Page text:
A Cuban friend told me: “El capitalismo llegó a Cuba y nadie me dijo nada!”. That is “Capitalism arrived in Cuba and nobody told me anything!” It seems true. Cuba is slowly opening the capitalist doors to the citizenry, and it seems that it will be hard to close them again.

When I visited 30 years ago Cuba was entrenched in socialism with the full support of the Soviet Union. Less than 4 years ago, the government began allowing individuals to set up their own small enterprises. You find (home-spun needlepoint) clothing stores, especially in Trinidad, restaurants pretty much everywhere, agricultural markets with direct sales by farmers, and casas particulares, among others.

We mostly stayed in casas particulares in La Habana, Trinidad, Viñales and Guanabo. On our last two nights, we stayed at the Hotel Conde de Villanueva in La Habana Vieja. Except for the casa particular in Guanabo, they were all fine. It is usually a room with a private bathroom (with hot water, a must to qualify for the government-run program) in a family’s house. You get to live with Cubans as if you were one more member of the house. Some were quite excellent. Prices ranged between 25-30 CUC per night and breakfast was 5 CUC. The government takes a 10% cut from the profits and then at the end of the year a so called variable tax, also known as “Raul’s tax”. In Viñales, it seems as if every other house is a casa particular. This enterprise seems to be very good and popular to the point that some folks are leaving their jobs to make a living from their house. Most Cubans own their house. Some own nice ones and others own ruins. Many own very basic homes. The quality of house ownership to a certain degree marks a class difference.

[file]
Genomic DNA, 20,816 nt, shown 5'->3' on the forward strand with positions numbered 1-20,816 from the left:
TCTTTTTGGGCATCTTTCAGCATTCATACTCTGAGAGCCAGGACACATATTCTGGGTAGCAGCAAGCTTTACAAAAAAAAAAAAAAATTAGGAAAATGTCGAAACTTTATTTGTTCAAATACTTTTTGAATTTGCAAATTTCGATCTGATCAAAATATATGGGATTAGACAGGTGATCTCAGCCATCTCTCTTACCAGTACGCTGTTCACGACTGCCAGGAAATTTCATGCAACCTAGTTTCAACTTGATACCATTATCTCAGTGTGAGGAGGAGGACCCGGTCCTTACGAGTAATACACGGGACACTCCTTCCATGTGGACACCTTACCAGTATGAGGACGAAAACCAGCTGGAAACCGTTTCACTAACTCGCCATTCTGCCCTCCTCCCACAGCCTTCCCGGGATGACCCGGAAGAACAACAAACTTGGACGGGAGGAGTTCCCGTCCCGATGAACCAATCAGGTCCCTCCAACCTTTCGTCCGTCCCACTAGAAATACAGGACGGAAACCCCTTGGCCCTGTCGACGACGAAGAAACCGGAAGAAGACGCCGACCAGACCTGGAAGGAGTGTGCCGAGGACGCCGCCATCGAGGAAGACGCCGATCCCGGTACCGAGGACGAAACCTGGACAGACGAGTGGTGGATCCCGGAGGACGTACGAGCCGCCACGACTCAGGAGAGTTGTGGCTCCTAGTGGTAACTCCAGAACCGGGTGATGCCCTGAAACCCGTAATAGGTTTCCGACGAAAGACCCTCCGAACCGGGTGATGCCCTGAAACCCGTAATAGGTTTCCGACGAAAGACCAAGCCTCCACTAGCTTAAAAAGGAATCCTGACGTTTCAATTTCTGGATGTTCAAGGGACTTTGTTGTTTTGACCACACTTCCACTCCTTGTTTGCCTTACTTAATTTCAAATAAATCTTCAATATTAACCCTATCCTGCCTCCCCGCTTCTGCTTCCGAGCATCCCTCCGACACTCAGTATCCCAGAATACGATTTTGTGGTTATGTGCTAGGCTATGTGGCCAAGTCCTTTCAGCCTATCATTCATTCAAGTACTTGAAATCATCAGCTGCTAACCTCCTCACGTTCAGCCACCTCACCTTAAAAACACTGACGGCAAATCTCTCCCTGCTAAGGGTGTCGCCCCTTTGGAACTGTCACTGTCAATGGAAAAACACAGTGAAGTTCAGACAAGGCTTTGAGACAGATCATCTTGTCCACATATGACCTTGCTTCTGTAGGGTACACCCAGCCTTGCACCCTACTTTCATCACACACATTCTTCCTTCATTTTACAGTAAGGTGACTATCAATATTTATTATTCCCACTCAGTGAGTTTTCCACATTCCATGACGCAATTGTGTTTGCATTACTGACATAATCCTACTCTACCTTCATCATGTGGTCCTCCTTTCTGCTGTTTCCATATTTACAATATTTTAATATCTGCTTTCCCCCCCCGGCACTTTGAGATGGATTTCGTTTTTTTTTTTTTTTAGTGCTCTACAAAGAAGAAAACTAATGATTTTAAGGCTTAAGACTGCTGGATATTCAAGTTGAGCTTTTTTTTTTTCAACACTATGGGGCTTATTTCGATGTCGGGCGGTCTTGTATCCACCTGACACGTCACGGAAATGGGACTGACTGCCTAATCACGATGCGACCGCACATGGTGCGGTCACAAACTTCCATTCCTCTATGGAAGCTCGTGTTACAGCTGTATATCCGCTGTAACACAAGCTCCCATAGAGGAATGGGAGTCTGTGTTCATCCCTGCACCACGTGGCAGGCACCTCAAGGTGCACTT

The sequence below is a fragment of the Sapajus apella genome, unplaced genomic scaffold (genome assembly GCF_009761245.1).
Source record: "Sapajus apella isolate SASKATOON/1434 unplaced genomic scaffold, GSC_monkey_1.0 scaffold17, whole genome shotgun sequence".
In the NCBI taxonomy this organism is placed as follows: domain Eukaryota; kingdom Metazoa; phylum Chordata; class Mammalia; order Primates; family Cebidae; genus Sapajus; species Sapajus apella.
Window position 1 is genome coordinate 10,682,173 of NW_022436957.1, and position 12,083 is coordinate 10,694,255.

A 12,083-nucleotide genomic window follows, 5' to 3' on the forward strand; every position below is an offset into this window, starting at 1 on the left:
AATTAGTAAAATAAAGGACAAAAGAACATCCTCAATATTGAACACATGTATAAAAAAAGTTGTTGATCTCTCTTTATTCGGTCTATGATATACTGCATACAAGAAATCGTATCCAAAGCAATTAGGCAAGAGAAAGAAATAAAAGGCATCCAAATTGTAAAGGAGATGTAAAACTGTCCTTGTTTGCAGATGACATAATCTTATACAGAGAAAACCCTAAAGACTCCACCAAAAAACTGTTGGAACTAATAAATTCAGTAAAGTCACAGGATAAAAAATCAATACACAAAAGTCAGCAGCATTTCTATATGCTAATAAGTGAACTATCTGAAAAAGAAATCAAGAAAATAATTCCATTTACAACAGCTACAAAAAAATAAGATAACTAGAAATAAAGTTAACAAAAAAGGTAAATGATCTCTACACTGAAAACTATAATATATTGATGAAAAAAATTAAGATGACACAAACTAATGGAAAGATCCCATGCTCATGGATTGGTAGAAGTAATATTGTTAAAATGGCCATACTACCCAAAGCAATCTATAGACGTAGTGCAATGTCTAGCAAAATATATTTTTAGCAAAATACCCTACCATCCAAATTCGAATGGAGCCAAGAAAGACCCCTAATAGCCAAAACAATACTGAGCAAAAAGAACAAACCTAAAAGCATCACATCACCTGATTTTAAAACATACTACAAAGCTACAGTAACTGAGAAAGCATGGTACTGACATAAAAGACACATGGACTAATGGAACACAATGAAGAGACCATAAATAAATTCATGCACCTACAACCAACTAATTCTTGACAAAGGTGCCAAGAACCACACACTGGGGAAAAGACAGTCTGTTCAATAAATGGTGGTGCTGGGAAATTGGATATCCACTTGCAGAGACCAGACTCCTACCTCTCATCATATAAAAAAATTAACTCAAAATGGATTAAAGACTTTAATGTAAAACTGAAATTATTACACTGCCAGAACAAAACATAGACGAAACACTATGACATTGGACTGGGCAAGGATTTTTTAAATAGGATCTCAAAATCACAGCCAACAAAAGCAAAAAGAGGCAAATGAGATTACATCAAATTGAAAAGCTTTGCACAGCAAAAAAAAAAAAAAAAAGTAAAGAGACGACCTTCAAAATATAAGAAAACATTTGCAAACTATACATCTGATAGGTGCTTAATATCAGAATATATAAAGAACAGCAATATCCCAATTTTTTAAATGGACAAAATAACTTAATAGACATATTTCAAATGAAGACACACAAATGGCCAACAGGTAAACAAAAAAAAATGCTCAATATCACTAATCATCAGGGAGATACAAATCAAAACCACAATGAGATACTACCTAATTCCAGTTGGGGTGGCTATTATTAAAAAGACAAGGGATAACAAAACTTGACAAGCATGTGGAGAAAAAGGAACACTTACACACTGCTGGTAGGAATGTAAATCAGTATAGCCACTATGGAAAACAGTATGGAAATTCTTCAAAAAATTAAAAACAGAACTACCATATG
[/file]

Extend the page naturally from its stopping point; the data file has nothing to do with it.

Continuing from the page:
The one we stayed in was located in the UNESCO World Heritage town of Trinidad, in the Sancti Spiritus province. It was a fairly large one with many beautiful late 1800 details. The man who rented us a room, inherited it from his father who was a doctor at the time of the Revolution. Then, he had to give up his second house. He had in turn inherited it from his father. So the grandson is now inhabiting it with his wife, two daughters, two dogs, and a horse. Actually, he owns a total of six horses, all in good shape. He also organizes horse riding tours of the valley, which we did.

During my entire visit, I felt pity for my homeland, because tourists will soon stop traveling to Puerto Rico and visit Cuba instead. Tourism and Pharmaceuticals (Viagra) are Puerto Rico’s main legal (over-the-table) industries and sources of dollars. There are quite a few reasons that are already a public secret: Cuba’s opening to private enterprise, clean and well-preserved natural landscapes (unlike Puerto Rico’s visually and ecologically polluted spaces), and a safe place to be (very much unlike PR’s crime-ridden society and corrupt political power-structure scenarios). Soon, the economic embargo will be history, particularly because the old Cuban generation of Miami-based anti-Castro militants are dying and many Miami Cubans have relatives in the Island who they still visit and send money and goods to. Additionally, as the last US election showed, the anti-Castro Miami Cuban vote has less influence over national election results. It is only a few years away, and I am no Walter Mercado! My hope is that Cuba does not become a Puerto Rico in the negative sense of what it is today. We’ll have to wait and see.

Enjoy the photos from the casa particulares and the Hotel Conde de Villanueva.


  1. Love the pics! The “sala de casa en Trinidad” brings me memories visiting this house/apartement in Old San Juan as a child. No idea why, but it brings me nostalgia.

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